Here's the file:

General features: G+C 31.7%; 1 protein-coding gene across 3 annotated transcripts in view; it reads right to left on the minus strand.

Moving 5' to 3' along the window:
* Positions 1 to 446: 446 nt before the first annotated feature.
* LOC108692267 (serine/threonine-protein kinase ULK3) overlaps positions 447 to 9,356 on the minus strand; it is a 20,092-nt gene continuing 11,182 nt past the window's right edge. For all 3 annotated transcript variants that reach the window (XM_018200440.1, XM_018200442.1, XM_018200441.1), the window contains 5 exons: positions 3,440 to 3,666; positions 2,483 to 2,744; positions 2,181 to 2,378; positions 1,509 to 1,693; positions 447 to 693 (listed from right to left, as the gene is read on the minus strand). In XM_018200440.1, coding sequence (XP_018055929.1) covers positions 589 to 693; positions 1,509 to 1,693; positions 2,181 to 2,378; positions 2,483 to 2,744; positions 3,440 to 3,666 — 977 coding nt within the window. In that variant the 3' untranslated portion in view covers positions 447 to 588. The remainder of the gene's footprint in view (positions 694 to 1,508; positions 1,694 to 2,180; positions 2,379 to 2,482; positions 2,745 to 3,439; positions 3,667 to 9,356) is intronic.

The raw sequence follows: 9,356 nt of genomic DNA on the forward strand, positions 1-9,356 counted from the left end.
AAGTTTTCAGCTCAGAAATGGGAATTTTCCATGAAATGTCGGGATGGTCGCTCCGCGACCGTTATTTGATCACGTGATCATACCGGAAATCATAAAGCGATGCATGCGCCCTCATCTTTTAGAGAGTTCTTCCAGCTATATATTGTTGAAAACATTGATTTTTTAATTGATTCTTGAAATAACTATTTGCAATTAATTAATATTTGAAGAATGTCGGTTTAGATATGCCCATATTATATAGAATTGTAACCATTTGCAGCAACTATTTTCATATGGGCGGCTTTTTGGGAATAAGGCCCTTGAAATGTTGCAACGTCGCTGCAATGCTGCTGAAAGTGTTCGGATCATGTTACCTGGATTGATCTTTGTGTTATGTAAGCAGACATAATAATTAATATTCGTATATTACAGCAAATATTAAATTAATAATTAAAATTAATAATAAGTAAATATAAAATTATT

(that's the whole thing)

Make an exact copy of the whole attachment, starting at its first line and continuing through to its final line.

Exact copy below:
General features: G+C 31.7%; 1 protein-coding gene across 3 annotated transcripts in view; it reads right to left on the minus strand.

Moving 5' to 3' along the window:
* Positions 1 to 446: 446 nt before the first annotated feature.
* LOC108692267 (serine/threonine-protein kinase ULK3) overlaps positions 447 to 9,356 on the minus strand; it is a 20,092-nt gene continuing 11,182 nt past the window's right edge. For all 3 annotated transcript variants that reach the window (XM_018200440.1, XM_018200442.1, XM_018200441.1), the window contains 5 exons: positions 3,440 to 3,666; positions 2,483 to 2,744; positions 2,181 to 2,378; positions 1,509 to 1,693; positions 447 to 693 (listed from right to left, as the gene is read on the minus strand). In XM_018200440.1, coding sequence (XP_018055929.1) covers positions 589 to 693; positions 1,509 to 1,693; positions 2,181 to 2,378; positions 2,483 to 2,744; positions 3,440 to 3,666 — 977 coding nt within the window. In that variant the 3' untranslated portion in view covers positions 447 to 588. The remainder of the gene's footprint in view (positions 694 to 1,508; positions 1,694 to 2,180; positions 2,379 to 2,482; positions 2,745 to 3,439; positions 3,667 to 9,356) is intronic.

The raw sequence follows: 9,356 nt of genomic DNA on the forward strand, positions 1-9,356 counted from the left end.
AAGTTTTCAGCTCAGAAATGGGAATTTTCCATGAAATGTCGGGATGGTCGCTCCGCGACCGTTATTTGATCACGTGATCATACCGGAAATCATAAAGCGATGCATGCGCCCTCATCTTTTAGAGAGTTCTTCCAGCTATATATTGTTGAAAACATTGATTTTTTAATTGATTCTTGAAATAACTATTTGCAATTAATTAATATTTGAAGAATGTCGGTTTAGATATGCCCATATTATATAGAATTGTAACCATTTGCAGCAACTATTTTCATATGGGCGGCTTTTTGGGAATAAGGCCCTTGAAATGTTGCAACGTCGCTGCAATGCTGCTGAAAGTGTTCGGATCATGTTACCTGGATTGATCTTTGTGTTATGTAAGCAGACATAATAATTAATATTCGTATATTACAGCAAATATTAAATTAATAATTAAAATTAATAATAAGTAAATATAAAATTATT